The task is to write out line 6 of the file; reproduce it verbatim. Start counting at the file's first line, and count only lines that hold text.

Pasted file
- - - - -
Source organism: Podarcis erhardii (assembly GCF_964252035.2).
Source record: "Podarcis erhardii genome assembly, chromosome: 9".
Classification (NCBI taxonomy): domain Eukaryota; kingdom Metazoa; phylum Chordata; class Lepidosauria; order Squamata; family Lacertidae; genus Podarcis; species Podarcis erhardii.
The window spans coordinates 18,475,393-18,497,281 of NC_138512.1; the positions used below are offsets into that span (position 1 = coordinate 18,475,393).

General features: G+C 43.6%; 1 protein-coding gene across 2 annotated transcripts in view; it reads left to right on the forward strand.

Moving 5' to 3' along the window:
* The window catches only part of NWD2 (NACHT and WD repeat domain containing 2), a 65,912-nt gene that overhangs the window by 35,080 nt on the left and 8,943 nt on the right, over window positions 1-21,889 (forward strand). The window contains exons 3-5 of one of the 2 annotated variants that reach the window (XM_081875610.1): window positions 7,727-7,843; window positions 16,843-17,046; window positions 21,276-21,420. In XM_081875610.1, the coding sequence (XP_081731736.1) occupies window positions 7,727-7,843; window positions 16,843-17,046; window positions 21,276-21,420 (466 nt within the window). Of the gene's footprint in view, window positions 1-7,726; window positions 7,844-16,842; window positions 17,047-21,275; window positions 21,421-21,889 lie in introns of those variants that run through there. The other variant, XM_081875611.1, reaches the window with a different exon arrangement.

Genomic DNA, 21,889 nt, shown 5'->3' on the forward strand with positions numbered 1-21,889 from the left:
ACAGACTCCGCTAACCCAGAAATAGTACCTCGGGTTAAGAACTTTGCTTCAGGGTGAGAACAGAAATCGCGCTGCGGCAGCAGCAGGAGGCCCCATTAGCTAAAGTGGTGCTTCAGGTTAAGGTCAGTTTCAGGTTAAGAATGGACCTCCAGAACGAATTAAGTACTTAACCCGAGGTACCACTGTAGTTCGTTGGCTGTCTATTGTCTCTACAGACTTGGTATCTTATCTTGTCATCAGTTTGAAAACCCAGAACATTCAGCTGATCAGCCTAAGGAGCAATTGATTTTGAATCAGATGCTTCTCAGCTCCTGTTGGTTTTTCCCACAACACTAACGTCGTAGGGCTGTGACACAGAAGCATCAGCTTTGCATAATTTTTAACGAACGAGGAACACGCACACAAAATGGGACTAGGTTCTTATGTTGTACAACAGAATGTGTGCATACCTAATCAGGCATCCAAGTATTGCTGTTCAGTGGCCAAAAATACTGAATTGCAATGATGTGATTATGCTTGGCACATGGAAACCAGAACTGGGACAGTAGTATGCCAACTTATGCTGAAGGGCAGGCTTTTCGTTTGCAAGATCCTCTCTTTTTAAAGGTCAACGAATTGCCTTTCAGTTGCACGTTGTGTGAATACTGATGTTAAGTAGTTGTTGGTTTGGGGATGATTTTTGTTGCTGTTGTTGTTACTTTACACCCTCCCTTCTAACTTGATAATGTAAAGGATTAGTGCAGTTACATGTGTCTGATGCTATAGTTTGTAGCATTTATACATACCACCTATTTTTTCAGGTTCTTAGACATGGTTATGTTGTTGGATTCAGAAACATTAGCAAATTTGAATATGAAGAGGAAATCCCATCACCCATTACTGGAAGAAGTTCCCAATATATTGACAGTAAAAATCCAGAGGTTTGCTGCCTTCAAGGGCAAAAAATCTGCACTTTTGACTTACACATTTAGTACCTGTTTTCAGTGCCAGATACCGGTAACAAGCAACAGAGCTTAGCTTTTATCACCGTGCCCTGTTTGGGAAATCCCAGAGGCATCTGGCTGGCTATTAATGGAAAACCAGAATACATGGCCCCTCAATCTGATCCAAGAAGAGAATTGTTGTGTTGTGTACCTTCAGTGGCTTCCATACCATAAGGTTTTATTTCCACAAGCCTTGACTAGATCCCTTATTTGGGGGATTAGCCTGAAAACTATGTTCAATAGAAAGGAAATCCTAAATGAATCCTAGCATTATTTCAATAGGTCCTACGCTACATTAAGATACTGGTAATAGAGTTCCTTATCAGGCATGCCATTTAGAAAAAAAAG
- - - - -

Moving 5' to 3' along the window: